Questions and Answers on the Queen Conch Status Review

NOAA Fisheries Announces the Initiation of a Status Review of Queen Conch Under the Endangered Species Act

Background:

On February 27, 2012, we received a petition from WildEarth Guardians to list the queen conch as threatened or endangered throughout all or a significant portion of their range under the Endangered Species Act (ESA). We determined that the petitioned action may be warranted and published a positive 90-day finding in the Federal Register (77 FR 51763; August 27, 2012). After conducting a status review, we determined that listing queen conch under the ESA was not warranted and published our determination in the Federal Register (79 FR 65628; November 5, 2014).

Why is NOAA Fisheries initiating another queen conch status review?

  • WildEarth Guardians and Friends of Animals (Plaintiffs) filed suit against the agency on July 27, 2016, in the U.S. District Court for the District of Columbia, challenging our decision not to list queen conch under the ESA.

  • On August 26, 2019, the court vacated our determination that listing queen conch was not warranted and remanded the determination back to NOAA Fisheries.

  • In light of this ruling, and considering the passage of time since the completion of the previous status review in 2014, we will conduct a new status review and make a 12-month determination regarding whether listing the species as threatened or endangered under the ESA is warranted.

What is a status review?

  • A status review is a scientific review that involves collecting and analyzing the best available scientific and commercial information on the species, including its biology, ecology, abundance and population trends, and threats to the species, in order to evaluate the species’ current status and extinction risk.

  • Status reviews undergo independent peer review, and peer reviewer comments are made publicly available.

What is the makeup of the status review team?

  • We have convened a team of federal scientists.

  • The status review team has extensive expertise in queen conch biology, population dynamics, ecology, threats, and other relevant disciplines (e.g., analytical and connectivity modeling techniques), as well as ESA policy.

What are the next steps?

  • If after considering the Status Review and ongoing conservation efforts, we determine that the petitioned request (i.e., listing the queen conch under the ESA) —

    • is not warranted, we publish a negative 12-month finding in the Federal Register.

    • is warranted, we publish a 12-month finding/Proposed Rule in the Federal Register and request public comments on the proposal to list (as threatened or endangered). One or more public hearings may be held.

Will there be an opportunity to provide information or comments to inform the status review?

  • Yes, we are opening a 60-day public comment period through February 4, 2020.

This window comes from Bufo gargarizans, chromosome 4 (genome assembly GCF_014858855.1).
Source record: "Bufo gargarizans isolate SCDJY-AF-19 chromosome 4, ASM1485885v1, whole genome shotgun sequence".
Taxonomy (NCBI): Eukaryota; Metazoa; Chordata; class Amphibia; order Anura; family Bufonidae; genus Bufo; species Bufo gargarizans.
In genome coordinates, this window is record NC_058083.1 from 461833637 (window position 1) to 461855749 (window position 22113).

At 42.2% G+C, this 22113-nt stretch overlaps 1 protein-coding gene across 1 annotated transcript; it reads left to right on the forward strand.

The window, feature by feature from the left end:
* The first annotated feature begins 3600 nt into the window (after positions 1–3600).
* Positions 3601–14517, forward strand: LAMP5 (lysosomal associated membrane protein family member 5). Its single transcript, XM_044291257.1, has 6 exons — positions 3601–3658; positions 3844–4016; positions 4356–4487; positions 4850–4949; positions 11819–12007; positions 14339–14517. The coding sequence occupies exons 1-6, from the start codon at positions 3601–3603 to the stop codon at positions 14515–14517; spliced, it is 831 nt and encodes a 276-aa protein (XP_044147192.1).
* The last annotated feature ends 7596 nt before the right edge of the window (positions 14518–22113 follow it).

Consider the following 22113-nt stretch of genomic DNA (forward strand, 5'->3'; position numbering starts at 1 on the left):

• Specifically, we are requesting information on: (1) species abundance; (2) historical and current population trends; (3) landings and trade data; (4) distribution and population spatial structure; (5) reproduction and population densities; (6) larval dispersal and population connectivity; (7) genetics; (8) disease and parasites; (9) habitat stressors; and (10) the adequacy of existing regulatory mechanisms (foreign and domestic).

How do I submit information and comments?

  •  If you wish to provide information for this status review, please:

    • Submit comments through February 4, 2020.

    • Submit written comments to Calusa Horn, NMFS, Southeast Regional Office, 263 13th Avenue South, St. Petersburg, FL 33701.

Will queen conch meat imports/exports be affected during the status review?

  • No. NOAA Fisheries is simply conducting a review of the status of the species to determine whether listing the species under the ESA is warranted.

Will queen conch meat imports/exports be affected if the species is listed under the Endangered Species Act?

  •  If the species is listed as endangered, the ESA would prohibit importing queen conch into, or exporting it from, the United States.

  •  If the species is listed as threatened, the ESA’s import/export prohibition would not automatically apply. However, the ESA authorizes NOAA Fisheries to issue protective regulations it deems necessary and advisable for the conservation of threatened species.  If NOAA Fisheries were to determine that import or export restrictions were necessary and advisable, those restrictions would be implemented through regulations that would go through separate notice and comment to the public.

Who do I contact for more information?

Calusa Horn by phone at 727-551-5782 or Calusa.Horn@noaa.gov, or Maggie Miller, 301-427-8457 or Margaret.H.Miller@noaa.gov.

Last updated by on January 06, 2020